(A music lover, Michael also discovered singer-songwriter Tracy Chapman in a bar, long before the record companies did. But that’s another story.)

He got the chance to return to Melbourne and The Age when it launched a Sunday edition in 1989. Again, happily, we found ourselves working together, he in Canberra as the paper’s first political correspondent, me in Melbourne as deputy editor.

Michael earned his entire first month’s salary with a single master stroke: he somehow convinced then prime minister Bob Hawke and his deputy Paul Keating to pose together for our launch issue, despite the enmity between them. The resultant page one was museum quality.

He was a terrific political correspondent and led the paper most weekends with agenda-setting news breaks. His political analysis was first-rate too.

When I became editor of The Sunday Age in 1992 my first move was to make Michael the paper’s deputy editor.

He brought tremendous rigour to the role, demanding the best of our journalists and curbing the worst instincts of the editor.

And it was that integrity that defined Michael. Not only in journalism, but all his personal and professional relationships. He was incapable of deceit. And he adhered to the highest of principles, no matter what.

Former Sunday Age sports editor, Geoff Slattery, summed it up best when he said of Michael: “The link was integrity and honesty and, in journalism, that rare capacity to never let personal views get in the way of the facts; even in his campaigns for indigenous rights and the rights of asylum seekers, his personal view was only to ensure the story was continued, and then let the story tell itself.”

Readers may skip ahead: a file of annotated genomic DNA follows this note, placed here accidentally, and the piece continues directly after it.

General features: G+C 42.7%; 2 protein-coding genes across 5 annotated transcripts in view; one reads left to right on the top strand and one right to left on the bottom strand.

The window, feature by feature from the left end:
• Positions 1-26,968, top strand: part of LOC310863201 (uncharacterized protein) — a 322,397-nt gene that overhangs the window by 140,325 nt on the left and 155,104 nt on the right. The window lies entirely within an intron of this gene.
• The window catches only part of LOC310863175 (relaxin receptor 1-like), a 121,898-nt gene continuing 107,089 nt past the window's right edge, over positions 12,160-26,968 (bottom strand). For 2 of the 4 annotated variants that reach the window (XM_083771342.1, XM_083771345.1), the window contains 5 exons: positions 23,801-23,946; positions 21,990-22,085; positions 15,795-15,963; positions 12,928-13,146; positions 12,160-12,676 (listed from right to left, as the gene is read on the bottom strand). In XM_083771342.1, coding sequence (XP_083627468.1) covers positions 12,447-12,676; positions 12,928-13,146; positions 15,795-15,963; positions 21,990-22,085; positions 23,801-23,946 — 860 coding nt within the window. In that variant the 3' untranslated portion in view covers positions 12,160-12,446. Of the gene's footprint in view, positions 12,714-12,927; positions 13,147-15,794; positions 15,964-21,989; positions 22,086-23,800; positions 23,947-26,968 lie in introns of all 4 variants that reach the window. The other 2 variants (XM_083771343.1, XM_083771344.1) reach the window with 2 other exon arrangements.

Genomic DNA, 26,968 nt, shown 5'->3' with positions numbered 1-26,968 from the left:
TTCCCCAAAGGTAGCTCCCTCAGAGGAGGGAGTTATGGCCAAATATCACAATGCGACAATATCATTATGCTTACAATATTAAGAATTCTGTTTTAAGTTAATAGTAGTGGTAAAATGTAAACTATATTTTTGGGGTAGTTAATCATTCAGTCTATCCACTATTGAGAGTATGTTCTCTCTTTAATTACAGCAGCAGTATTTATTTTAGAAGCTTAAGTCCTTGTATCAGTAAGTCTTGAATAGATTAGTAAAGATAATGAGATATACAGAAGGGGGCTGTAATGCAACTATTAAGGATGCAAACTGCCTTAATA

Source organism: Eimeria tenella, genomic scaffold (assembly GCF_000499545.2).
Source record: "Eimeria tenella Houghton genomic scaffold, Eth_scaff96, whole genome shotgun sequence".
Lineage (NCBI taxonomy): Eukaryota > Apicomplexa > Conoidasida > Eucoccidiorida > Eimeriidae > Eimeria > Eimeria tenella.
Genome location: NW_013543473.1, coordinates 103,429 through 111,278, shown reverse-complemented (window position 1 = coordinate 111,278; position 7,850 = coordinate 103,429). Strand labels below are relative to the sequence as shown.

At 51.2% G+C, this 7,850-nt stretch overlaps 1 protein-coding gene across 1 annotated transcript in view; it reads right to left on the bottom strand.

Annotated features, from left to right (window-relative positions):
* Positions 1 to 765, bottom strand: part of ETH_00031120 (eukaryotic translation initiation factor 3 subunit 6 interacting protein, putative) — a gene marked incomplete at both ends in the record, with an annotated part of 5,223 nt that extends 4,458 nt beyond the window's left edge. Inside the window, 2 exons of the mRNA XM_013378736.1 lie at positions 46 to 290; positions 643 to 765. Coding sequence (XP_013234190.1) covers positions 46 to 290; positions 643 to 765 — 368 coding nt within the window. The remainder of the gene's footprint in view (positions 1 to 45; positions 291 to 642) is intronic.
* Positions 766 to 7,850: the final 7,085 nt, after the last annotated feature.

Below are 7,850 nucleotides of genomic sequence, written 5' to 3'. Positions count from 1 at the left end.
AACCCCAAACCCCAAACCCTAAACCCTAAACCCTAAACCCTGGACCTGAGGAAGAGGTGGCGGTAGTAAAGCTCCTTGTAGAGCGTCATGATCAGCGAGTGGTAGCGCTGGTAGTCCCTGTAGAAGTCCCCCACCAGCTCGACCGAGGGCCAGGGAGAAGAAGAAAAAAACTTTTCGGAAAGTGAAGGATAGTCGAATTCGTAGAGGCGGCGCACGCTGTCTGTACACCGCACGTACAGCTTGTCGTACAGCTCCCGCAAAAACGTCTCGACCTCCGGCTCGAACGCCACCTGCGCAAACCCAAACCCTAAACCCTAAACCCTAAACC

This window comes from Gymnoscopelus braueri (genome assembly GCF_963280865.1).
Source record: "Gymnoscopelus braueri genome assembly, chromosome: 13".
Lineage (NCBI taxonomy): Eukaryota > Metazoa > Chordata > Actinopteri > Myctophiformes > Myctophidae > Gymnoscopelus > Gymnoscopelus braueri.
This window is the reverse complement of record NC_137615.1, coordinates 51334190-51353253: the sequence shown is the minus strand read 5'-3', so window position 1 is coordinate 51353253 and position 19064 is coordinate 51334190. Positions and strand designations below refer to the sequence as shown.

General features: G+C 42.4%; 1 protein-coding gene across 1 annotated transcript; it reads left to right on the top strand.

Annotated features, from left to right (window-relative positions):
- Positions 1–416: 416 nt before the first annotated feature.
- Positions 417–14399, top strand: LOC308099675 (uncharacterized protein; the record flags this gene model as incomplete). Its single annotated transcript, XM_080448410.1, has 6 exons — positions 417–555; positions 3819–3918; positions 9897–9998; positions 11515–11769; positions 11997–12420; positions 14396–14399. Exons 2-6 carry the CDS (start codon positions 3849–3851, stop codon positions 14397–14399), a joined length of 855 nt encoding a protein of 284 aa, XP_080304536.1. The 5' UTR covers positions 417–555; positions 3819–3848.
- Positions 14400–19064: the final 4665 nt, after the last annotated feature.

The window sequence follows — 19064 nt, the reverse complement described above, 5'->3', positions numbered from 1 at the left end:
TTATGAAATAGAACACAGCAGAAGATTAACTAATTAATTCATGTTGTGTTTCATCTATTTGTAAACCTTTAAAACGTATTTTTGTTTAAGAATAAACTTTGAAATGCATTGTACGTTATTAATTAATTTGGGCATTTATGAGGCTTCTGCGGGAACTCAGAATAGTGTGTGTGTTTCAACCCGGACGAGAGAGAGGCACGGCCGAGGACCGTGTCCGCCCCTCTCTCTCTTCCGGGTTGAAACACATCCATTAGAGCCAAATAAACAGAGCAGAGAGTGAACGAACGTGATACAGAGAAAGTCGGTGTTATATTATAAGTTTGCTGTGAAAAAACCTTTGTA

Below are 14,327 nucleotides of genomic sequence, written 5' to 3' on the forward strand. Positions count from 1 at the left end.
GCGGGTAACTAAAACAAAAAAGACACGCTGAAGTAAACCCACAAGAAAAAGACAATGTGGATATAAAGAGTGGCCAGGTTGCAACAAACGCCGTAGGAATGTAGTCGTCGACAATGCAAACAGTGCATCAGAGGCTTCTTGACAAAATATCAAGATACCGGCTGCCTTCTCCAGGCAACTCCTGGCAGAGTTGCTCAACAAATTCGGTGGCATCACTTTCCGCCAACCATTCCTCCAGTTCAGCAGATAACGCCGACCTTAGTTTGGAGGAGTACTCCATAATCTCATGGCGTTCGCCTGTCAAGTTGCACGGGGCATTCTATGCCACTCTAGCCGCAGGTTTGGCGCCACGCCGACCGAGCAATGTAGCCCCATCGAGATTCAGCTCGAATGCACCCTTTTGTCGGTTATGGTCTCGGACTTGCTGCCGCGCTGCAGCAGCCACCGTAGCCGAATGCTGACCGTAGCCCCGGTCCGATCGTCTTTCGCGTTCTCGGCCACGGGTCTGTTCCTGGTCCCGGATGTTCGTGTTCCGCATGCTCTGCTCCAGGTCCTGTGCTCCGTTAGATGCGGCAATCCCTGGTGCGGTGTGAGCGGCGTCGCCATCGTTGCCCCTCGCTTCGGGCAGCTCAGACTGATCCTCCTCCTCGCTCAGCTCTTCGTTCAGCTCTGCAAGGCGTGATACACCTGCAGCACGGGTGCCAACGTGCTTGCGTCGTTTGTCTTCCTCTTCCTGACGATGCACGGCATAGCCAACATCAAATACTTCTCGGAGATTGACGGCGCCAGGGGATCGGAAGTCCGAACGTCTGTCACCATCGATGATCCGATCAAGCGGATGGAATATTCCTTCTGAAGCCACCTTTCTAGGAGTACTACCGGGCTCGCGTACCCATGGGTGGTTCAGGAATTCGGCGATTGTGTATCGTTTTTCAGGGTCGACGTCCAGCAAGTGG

In 1994 The Australian’s Paul Kelly lured Michael away from executive life, back to Canberra. I understood the decision, even if hurt me – and The Sunday Age – to lose him.

His departure ended a seven-year run of working together rather than at rival organisations. We never did again. It’s a time I’ll treasure even more now.

Michael would go on to earn his place at the very highest levels of Australian journalism, winning plaudits and honours along the way. He deserved every single one of them.

When he retired just eight months ago, we dined with our wives at a modest restaurant in the Melbourne suburb where we both lived. We reflected on lives and careers that had been kind to us and looked to the future.

Michael and Robyn had just become grandparents for the first time, after their daughter Sarah, born all those years ago in New York, had presented them with a grandson, named after Harry. Their son Scott is an aid worker in Africa.

Michael was a man in full that night, looking forward to more surfing, more travel and, God forbid, more Hawthorn premierships.

Late in the night, he admitted to some nervousness at what lay ahead given the state of our industry: Journalism was struggling and newspapers were in undoubted decline.

We consoled ourselves by acknowledging that the Class of ‘73 had been more fortunate than most. The golden age of newspapers had allowed us to catch waves that carried us all the way to the beach.

As a surfer, he liked that image. But as good as the ride was, his wave still closed out too soon.